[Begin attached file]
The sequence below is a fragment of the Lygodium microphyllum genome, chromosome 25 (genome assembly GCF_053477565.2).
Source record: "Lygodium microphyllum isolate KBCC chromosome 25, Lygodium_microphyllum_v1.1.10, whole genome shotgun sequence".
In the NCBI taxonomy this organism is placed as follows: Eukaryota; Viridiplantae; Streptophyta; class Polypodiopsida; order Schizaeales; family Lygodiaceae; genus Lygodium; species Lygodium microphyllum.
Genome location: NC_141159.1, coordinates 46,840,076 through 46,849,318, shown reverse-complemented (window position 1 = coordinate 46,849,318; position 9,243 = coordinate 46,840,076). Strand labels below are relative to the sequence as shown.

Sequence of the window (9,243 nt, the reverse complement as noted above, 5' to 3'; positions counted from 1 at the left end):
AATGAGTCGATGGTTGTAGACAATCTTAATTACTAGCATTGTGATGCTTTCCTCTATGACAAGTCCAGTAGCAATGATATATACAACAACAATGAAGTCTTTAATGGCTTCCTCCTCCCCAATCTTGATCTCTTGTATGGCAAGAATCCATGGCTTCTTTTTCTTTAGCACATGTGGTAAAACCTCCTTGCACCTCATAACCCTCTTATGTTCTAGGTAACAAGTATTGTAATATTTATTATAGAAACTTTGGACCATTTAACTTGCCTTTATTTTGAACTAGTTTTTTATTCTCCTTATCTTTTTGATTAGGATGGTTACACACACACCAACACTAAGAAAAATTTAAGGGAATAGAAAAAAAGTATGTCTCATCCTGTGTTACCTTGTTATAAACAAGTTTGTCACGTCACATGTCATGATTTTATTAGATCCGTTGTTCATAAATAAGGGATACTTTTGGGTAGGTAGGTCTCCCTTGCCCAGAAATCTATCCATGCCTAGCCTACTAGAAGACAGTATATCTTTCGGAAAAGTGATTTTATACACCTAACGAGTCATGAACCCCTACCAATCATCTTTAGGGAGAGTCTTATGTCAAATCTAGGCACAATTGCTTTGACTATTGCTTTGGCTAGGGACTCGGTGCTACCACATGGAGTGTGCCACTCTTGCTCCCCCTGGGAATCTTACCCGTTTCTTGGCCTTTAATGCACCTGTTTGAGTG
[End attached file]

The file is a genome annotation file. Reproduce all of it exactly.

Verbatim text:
The sequence below is a fragment of the Lygodium microphyllum genome, chromosome 25 (genome assembly GCF_053477565.2).
Source record: "Lygodium microphyllum isolate KBCC chromosome 25, Lygodium_microphyllum_v1.1.10, whole genome shotgun sequence".
In the NCBI taxonomy this organism is placed as follows: Eukaryota; Viridiplantae; Streptophyta; class Polypodiopsida; order Schizaeales; family Lygodiaceae; genus Lygodium; species Lygodium microphyllum.
Genome location: NC_141159.1, coordinates 46,840,076 through 46,849,318, shown reverse-complemented (window position 1 = coordinate 46,849,318; position 9,243 = coordinate 46,840,076). Strand labels below are relative to the sequence as shown.

Sequence of the window (9,243 nt, the reverse complement as noted above, 5' to 3'; positions counted from 1 at the left end):
AATGAGTCGATGGTTGTAGACAATCTTAATTACTAGCATTGTGATGCTTTCCTCTATGACAAGTCCAGTAGCAATGATATATACAACAACAATGAAGTCTTTAATGGCTTCCTCCTCCCCAATCTTGATCTCTTGTATGGCAAGAATCCATGGCTTCTTTTTCTTTAGCACATGTGGTAAAACCTCCTTGCACCTCATAACCCTCTTATGTTCTAGGTAACAAGTATTGTAATATTTATTATAGAAACTTTGGACCATTTAACTTGCCTTTATTTTGAACTAGTTTTTTATTCTCCTTATCTTTTTGATTAGGATGGTTACACACACACCAACACTAAGAAAAATTTAAGGGAATAGAAAAAAAGTATGTCTCATCCTGTGTTACCTTGTTATAAACAAGTTTGTCACGTCACATGTCATGATTTTATTAGATCCGTTGTTCATAAATAAGGGATACTTTTGGGTAGGTAGGTCTCCCTTGCCCAGAAATCTATCCATGCCTAGCCTACTAGAAGACAGTATATCTTTCGGAAAAGTGATTTTATACACCTAACGAGTCATGAACCCCTACCAATCATCTTTAGGGAGAGTCTTATGTCAAATCTAGGCACAATTGCTTTGACTATTGCTTTGGCTAGGGACTCGGTGCTACCACATGGAGTGTGCCACTCTTGCTCCCCCTGGGAATCTTACCCGTTTCTTGGCCTTTAATGCACCTGTTTGAGTG